One fine night on the Island of the Cyclops, Odysseus the many-schemed plunged a sharpened stick into the eye of the bone-gnawing Polyphemus. "Who are you to blind me?" Polyphemus bellowed, his story nearly done. "Who am I?" answered the canny Ithican, "I am no one." Polyphemus' friends came running to see why Polyphemus had a stick in his eye. "Who did this to you?" they asked. Polyphemus, son of Poseidon answered: "No one!"

Odysseus demonstrated that

*nothing*can really matter. Today we're going to take a look at one of the greatest inventions in the history of thought: zero.

Math For (Homeric) Poets

The importance of zero can be seen just by imagining how Odysseus might have done math. For us this calculation is straightforward:2345 -

1234

We chop the equation into manageable chunks. First we subtract one-thousand from two-thousand, then two hundred from three hundred, and so on.

Odysseus--so cunning that he was beloved of the godess of wisdom herself--would have struggled with this simple act of arithmetic. For him the equation would have been reckoned like this:

Odysseus--so cunning that he was beloved of the godess of wisdom herself--would have struggled with this simple act of arithmetic. For him the equation would have been reckoned like this:

Two-thousand-three-hundred-forty-five minus one-thousand-two-hundred-thirty-four.

And done in the head or scratched on clay using primitive numerals--Odysseus being most probably illiterate.

With the development of writing, math became a little easier. But only a little. Here's how Caesar would have contended with our arithmetic problem:

MMCCCXLV -

MCCXXXIV

This kind number system is called additive notation because all you do is add up a series of symbols. One thousand for the Romans is just M. You want two thousand? Just write MM.

The number system we use today is a positional notation, and it is infinitely more useful than additive notation. In positional notation, the value of a given numeral depends where it comes in the figure. In 1234, the symbol 1 stands for one-thousand. In 4321, the same symbol 1 simply stands for one. The same symbol--two different values depending on where in the number the symbol is.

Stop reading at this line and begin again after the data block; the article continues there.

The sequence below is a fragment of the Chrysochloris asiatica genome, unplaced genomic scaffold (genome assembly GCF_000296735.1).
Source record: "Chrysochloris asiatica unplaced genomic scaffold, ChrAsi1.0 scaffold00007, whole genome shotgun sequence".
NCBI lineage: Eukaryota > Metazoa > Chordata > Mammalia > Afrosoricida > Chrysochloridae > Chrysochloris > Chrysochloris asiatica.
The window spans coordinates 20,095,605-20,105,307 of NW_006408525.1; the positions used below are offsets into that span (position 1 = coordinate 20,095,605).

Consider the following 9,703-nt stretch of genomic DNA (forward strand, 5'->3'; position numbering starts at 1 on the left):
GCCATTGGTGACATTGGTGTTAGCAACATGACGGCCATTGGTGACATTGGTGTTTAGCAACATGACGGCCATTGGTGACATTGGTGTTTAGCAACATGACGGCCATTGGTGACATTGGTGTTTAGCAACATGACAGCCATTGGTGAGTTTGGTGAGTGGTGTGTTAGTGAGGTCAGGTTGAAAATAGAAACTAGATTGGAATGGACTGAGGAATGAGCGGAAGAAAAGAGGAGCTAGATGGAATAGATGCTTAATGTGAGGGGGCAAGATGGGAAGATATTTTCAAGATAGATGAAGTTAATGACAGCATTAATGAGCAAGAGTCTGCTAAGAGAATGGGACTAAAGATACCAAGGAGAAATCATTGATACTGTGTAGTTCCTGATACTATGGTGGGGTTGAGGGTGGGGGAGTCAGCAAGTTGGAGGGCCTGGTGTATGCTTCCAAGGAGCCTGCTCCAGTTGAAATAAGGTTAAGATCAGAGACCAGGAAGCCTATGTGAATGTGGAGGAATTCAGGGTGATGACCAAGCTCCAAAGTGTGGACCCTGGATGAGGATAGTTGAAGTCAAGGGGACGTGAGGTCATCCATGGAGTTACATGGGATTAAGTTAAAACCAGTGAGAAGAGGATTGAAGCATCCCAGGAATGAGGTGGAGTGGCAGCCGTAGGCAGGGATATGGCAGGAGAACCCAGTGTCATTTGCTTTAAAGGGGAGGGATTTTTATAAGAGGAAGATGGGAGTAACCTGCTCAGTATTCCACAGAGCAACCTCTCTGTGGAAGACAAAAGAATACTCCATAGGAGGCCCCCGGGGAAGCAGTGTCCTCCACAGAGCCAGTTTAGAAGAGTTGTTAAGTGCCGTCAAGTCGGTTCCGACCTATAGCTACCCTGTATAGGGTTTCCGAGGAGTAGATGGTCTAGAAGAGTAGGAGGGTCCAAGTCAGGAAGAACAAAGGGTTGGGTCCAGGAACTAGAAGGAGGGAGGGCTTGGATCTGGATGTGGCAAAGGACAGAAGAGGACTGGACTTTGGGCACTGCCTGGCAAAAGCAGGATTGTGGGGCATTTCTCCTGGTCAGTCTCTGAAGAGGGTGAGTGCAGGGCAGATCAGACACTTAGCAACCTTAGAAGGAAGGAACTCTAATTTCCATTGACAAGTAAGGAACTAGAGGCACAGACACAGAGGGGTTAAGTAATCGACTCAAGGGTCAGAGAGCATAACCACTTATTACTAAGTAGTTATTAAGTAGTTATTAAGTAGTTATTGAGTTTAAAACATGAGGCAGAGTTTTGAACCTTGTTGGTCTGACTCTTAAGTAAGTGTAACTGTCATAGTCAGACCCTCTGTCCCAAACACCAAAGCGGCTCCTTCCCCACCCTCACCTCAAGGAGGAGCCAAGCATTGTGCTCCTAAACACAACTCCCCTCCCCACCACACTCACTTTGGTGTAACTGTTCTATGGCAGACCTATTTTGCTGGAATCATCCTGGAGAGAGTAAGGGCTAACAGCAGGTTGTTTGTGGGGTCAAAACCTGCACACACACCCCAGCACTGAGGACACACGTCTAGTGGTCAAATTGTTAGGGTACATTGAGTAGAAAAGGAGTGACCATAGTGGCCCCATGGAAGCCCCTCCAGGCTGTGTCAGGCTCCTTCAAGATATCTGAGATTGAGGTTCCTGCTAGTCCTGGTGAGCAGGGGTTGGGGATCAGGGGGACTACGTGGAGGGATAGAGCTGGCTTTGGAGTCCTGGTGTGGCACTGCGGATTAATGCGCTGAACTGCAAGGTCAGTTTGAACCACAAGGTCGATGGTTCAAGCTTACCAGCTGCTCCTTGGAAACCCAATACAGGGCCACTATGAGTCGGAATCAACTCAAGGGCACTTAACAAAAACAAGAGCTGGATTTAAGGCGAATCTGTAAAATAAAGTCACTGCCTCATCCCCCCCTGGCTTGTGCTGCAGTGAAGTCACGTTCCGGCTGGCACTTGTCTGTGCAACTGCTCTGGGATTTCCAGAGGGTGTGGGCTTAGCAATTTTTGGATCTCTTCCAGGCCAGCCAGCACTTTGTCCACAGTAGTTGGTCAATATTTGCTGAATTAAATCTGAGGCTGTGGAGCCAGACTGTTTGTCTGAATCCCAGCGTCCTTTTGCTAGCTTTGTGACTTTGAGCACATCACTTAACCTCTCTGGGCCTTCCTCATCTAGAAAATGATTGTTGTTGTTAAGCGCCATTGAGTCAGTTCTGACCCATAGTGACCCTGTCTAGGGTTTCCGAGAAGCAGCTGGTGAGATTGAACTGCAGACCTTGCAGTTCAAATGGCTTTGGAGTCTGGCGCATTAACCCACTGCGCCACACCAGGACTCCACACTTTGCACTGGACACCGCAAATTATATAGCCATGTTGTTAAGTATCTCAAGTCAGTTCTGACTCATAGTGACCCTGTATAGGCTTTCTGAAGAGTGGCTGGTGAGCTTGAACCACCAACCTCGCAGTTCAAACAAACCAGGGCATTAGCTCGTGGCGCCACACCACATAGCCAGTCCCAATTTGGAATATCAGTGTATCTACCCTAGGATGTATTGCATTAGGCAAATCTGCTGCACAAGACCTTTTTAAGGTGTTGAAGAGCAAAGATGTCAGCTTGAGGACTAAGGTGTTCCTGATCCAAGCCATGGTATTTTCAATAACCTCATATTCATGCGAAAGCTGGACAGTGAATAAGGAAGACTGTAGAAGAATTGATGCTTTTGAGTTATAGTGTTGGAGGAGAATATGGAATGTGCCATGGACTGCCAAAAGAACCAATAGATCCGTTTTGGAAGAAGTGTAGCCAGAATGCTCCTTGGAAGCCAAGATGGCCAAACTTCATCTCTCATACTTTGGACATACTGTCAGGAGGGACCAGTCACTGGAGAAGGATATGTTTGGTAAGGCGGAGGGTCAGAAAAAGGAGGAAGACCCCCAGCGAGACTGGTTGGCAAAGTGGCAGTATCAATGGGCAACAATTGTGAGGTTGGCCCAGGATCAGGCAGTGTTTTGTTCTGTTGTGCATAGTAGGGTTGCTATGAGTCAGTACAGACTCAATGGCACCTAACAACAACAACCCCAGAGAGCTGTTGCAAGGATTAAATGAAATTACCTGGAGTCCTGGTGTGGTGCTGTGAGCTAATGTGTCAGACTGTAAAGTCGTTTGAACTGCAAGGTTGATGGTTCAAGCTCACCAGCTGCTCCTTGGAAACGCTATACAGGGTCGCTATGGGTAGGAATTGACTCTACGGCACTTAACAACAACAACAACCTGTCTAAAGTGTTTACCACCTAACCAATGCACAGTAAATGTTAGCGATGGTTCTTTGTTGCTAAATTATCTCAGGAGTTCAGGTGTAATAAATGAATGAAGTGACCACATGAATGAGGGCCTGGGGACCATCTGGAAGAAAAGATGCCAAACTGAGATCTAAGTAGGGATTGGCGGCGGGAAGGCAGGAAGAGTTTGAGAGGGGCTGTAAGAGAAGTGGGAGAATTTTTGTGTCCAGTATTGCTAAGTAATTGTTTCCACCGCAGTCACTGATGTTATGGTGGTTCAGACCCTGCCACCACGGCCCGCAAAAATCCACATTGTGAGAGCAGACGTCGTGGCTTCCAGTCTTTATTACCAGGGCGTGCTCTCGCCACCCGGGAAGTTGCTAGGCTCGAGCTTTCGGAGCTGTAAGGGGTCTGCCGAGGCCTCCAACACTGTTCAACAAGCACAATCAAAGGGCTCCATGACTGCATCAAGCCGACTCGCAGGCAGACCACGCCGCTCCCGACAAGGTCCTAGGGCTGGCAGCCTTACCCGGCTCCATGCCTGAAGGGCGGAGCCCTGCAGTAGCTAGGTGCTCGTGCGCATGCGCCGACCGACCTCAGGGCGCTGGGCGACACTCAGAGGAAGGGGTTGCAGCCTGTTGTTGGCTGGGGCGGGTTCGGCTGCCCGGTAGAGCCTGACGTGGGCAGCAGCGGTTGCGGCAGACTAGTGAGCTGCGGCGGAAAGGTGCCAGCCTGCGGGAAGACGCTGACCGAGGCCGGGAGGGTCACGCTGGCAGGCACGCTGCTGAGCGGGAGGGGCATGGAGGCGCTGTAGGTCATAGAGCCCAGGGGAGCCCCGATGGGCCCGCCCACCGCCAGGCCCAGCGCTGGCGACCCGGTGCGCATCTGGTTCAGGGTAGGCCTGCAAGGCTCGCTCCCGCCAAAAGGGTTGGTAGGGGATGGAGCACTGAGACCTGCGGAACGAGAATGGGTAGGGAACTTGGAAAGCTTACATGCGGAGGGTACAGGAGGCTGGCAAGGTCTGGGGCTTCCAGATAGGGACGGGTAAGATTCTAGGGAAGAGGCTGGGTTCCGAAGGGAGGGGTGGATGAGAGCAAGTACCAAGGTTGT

There's a problem with positional numbering systems that you would never think was an actual problem unless you had to deal with it. How do you represent one hundred and one? You have one hundred, no tens, and one one? Does it just look like this?

1 1

This is why zero makes all the difference. Once you have zero, you can just plug it in whenever you have an empty column, and our previously unclear mark above becomes the familiar 101.

It's entirely possible to have a positional numbering system without a zero--though it must be quite awkward. The Babylonians, Indians and Mayans all stumbled around with positional systems for hundreds of years before coming up with a zero. The Chinese positional notation system never introduced a zero ever, and it continued to produce stunning mathematicians for longer than America has been putting bacon on hamburgers.

Super Zero

Once zero is recognized as an actual number, a whole new universe of mathematics opens up. Zero allows us to envision negative numbers. The positive numbers stretch on infinitely to the right of the zero, the negative numbers stretch on infinitely to the left of the zero, and the zero stands as a fulcrum between plus and minus. Zero also allows the development of complex algebra, allowing whole extra years of math courses to be added to the school curriculum.

There are a ton of great sources that I consulted for today's post. Etymology Online and Mediatinker were particularly helpful. If you're still curious about more of the odds and ends of zero, check out Numbers of Interest on Zero. If you still haven't had your fill, the always chin-scratchingly good In Our Time has an episode on Zero as well.

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